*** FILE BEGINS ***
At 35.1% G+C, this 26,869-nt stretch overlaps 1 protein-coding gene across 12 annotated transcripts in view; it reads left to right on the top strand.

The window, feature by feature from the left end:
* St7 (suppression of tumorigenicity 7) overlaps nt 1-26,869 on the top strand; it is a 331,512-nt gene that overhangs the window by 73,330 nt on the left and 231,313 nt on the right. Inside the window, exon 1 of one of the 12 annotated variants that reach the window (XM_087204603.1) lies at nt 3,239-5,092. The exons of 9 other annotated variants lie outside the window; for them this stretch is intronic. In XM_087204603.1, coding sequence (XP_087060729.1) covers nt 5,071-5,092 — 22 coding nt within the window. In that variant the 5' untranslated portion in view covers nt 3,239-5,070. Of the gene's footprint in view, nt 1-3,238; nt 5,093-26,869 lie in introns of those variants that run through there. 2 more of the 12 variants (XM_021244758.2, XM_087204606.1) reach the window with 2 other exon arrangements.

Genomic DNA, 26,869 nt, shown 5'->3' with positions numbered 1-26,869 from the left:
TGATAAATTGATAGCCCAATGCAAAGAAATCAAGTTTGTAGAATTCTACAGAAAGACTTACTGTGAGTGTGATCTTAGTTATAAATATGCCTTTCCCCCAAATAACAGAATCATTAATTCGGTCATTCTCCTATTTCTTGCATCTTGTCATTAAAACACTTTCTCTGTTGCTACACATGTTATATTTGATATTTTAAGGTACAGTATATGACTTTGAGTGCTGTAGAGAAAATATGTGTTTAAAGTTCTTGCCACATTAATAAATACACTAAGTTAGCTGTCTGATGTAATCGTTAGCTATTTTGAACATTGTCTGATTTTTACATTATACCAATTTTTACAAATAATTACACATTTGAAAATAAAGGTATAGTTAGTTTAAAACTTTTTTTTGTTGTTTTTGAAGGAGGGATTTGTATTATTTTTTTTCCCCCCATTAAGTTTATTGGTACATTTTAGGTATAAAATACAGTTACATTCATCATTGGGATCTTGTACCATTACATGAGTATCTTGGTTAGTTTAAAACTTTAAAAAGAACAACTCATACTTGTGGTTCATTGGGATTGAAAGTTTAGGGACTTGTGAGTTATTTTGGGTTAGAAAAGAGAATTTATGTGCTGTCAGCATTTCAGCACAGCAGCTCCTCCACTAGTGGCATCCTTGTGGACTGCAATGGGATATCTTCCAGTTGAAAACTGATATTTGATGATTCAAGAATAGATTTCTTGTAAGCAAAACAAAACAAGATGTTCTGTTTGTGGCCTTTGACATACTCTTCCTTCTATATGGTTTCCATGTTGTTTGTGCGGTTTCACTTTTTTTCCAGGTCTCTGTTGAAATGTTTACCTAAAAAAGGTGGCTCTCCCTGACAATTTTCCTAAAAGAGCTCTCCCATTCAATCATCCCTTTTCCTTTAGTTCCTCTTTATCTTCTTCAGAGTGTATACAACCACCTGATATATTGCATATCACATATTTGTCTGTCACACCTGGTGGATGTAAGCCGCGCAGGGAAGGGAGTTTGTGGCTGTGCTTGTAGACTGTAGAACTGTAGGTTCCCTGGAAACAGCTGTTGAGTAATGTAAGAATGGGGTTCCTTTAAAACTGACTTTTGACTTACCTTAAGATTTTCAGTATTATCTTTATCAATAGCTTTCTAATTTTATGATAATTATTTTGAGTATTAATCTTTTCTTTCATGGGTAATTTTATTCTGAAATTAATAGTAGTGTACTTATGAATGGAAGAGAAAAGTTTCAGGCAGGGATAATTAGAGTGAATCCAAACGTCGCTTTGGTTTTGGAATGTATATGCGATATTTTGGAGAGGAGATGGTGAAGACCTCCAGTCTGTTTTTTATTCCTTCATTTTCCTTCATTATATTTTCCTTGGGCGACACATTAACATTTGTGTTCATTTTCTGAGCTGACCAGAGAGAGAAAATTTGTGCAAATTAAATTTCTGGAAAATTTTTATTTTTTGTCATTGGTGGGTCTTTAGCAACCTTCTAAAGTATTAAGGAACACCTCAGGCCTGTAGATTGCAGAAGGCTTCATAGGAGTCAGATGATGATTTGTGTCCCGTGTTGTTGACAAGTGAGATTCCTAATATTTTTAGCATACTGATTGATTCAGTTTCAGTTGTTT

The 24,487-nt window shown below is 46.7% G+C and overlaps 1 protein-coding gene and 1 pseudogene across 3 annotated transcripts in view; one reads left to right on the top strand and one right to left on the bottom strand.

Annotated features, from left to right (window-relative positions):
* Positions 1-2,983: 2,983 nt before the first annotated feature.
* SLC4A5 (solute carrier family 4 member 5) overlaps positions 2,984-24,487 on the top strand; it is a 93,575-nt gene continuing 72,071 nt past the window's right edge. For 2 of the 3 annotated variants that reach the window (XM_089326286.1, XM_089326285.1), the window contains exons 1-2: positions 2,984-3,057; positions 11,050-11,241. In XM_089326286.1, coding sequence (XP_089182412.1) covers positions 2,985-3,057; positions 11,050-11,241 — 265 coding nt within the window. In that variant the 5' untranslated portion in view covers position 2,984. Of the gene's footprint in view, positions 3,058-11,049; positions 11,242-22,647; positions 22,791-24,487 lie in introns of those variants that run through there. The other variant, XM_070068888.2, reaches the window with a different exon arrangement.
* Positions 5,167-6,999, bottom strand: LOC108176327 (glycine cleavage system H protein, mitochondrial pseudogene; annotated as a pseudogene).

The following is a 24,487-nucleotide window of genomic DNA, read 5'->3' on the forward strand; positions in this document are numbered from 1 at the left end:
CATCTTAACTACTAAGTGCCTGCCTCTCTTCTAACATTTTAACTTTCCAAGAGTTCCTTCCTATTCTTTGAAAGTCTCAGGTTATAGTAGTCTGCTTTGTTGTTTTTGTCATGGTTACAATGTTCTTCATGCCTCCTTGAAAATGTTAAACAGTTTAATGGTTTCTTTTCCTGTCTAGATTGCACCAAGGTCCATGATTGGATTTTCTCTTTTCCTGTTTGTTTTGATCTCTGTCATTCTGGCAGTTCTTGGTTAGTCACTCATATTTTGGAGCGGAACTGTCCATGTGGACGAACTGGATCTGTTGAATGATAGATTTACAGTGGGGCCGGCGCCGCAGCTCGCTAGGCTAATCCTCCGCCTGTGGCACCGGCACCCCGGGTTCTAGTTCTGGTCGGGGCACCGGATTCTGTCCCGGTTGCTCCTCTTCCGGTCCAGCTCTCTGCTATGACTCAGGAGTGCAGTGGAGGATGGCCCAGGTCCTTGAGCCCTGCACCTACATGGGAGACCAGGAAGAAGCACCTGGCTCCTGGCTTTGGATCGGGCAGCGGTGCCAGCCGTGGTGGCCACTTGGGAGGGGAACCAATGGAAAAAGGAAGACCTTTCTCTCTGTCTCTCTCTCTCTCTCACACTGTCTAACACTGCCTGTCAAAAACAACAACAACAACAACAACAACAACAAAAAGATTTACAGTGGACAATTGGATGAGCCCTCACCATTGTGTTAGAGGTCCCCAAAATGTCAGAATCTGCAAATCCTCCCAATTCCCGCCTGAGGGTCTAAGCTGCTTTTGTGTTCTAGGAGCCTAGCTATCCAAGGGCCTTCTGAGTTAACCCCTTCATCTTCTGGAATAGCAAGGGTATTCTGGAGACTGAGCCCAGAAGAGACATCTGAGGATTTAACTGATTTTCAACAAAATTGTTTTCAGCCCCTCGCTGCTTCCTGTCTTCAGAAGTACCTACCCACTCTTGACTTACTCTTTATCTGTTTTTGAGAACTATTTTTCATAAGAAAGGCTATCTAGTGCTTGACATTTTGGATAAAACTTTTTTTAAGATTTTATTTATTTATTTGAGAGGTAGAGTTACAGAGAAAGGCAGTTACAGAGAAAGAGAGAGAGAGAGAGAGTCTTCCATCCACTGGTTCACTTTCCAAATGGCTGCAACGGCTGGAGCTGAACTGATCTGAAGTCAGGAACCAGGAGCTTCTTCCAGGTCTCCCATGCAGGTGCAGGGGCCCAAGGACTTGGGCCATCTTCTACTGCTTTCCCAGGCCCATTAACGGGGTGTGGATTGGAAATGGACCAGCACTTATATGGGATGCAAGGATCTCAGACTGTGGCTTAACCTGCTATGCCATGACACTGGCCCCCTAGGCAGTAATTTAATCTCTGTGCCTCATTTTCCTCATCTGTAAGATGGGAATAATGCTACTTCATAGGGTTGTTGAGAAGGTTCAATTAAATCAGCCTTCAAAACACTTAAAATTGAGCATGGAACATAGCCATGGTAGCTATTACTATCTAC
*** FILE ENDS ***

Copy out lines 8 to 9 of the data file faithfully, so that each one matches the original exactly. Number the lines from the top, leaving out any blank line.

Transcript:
* Positions 1-2,983: 2,983 nt before the first annotated feature.
* SLC4A5 (solute carrier family 4 member 5) overlaps positions 2,984-24,487 on the top strand; it is a 93,575-nt gene continuing 72,071 nt past the window's right edge. For 2 of the 3 annotated variants that reach the window (XM_089326286.1, XM_089326285.1), the window contains exons 1-2: positions 2,984-3,057; positions 11,050-11,241. In XM_089326286.1, coding sequence (XP_089182412.1) covers positions 2,985-3,057; positions 11,050-11,241 — 265 coding nt within the window. In that variant the 5' untranslated portion in view covers position 2,984. Of the gene's footprint in view, positions 3,058-11,049; positions 11,242-22,647; positions 22,791-24,487 lie in introns of those variants that run through there. The other variant, XM_070068888.2, reaches the window with a different exon arrangement.